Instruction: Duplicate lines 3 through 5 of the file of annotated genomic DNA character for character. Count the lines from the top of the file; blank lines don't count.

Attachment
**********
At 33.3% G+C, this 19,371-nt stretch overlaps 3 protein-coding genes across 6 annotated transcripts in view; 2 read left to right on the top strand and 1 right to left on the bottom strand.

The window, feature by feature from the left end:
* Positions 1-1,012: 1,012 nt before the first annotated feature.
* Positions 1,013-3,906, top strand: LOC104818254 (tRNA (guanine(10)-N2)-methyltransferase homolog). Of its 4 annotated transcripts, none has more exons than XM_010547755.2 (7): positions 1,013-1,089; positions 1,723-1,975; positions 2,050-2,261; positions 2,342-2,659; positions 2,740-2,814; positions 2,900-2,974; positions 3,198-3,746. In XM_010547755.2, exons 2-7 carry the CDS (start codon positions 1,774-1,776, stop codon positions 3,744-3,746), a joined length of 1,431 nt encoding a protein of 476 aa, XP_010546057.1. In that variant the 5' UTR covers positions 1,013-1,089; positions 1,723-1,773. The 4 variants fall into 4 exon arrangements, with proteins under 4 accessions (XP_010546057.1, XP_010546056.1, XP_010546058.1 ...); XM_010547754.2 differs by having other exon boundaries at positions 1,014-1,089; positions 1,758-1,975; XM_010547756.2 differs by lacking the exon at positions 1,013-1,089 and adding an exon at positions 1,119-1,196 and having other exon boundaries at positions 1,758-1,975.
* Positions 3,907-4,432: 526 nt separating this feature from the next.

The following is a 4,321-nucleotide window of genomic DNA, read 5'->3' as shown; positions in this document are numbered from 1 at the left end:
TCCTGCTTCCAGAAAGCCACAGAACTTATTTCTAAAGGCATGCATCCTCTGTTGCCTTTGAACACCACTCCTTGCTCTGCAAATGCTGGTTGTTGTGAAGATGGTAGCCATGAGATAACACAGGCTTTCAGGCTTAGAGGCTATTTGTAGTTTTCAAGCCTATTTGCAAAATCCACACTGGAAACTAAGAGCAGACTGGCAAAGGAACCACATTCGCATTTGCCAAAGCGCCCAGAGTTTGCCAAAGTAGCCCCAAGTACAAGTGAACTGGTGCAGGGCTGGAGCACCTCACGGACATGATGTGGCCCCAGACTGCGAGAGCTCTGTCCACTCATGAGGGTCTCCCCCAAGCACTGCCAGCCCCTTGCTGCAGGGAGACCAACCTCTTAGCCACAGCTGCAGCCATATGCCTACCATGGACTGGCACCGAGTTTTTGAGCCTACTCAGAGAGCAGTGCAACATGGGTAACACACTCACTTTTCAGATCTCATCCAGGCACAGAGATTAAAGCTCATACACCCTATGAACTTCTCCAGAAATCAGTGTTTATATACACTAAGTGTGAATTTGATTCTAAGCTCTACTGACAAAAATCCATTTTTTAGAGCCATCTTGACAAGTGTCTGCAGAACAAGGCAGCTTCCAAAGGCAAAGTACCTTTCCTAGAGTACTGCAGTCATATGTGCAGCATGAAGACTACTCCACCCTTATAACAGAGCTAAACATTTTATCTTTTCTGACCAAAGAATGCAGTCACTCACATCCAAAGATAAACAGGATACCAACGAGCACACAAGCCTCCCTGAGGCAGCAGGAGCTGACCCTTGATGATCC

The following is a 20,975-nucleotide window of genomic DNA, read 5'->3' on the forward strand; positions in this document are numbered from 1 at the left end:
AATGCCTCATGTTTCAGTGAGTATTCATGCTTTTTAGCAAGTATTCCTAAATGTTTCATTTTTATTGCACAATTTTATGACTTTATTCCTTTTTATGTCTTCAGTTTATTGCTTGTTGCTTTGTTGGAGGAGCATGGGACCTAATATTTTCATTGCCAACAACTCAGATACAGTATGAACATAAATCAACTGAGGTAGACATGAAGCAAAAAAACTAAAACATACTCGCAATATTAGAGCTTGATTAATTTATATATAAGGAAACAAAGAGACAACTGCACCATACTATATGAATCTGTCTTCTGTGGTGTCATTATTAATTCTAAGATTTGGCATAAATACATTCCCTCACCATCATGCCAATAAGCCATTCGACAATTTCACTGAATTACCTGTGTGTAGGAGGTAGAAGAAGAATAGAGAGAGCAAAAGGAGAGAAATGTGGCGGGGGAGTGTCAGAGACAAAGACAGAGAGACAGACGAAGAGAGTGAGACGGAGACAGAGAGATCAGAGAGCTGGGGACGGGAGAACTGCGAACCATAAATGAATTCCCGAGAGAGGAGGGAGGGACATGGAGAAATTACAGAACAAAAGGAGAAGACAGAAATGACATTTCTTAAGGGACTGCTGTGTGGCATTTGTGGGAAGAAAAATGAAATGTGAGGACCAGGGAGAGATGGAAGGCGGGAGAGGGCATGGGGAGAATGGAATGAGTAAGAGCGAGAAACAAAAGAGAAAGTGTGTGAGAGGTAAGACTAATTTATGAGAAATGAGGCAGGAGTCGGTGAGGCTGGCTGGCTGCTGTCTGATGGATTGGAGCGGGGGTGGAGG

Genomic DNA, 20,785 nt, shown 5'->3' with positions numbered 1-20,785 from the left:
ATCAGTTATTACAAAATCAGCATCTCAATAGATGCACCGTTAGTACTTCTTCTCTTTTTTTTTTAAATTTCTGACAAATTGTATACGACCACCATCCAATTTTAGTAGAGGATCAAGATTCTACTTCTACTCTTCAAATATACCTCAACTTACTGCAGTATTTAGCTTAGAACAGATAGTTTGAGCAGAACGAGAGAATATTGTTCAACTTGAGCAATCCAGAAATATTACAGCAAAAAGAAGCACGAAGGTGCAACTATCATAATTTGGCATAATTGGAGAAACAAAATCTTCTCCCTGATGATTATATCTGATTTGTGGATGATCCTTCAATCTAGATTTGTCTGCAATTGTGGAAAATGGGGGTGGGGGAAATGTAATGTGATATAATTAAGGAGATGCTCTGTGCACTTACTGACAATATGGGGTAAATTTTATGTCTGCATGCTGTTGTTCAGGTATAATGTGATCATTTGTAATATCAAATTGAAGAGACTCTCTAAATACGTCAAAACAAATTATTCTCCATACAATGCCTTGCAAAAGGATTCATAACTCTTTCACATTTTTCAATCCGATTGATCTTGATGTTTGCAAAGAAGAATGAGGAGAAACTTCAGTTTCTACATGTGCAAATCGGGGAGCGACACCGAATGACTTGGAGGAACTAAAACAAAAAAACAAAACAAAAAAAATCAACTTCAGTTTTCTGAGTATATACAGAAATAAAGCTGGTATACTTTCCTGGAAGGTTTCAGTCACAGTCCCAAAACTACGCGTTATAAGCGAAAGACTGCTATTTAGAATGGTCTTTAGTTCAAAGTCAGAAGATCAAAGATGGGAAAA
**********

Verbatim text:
* Positions 1-1,012: 1,012 nt before the first annotated feature.
* Positions 1,013-3,906, top strand: LOC104818254 (tRNA (guanine(10)-N2)-methyltransferase homolog). Of its 4 annotated transcripts, none has more exons than XM_010547755.2 (7): positions 1,013-1,089; positions 1,723-1,975; positions 2,050-2,261; positions 2,342-2,659; positions 2,740-2,814; positions 2,900-2,974; positions 3,198-3,746. In XM_010547755.2, exons 2-7 carry the CDS (start codon positions 1,774-1,776, stop codon positions 3,744-3,746), a joined length of 1,431 nt encoding a protein of 476 aa, XP_010546057.1. In that variant the 5' UTR covers positions 1,013-1,089; positions 1,723-1,773. The 4 variants fall into 4 exon arrangements, with proteins under 4 accessions (XP_010546057.1, XP_010546056.1, XP_010546058.1 ...); XM_010547754.2 differs by having other exon boundaries at positions 1,014-1,089; positions 1,758-1,975; XM_010547756.2 differs by lacking the exon at positions 1,013-1,089 and adding an exon at positions 1,119-1,196 and having other exon boundaries at positions 1,758-1,975.
* Positions 3,907-4,432: 526 nt separating this feature from the next.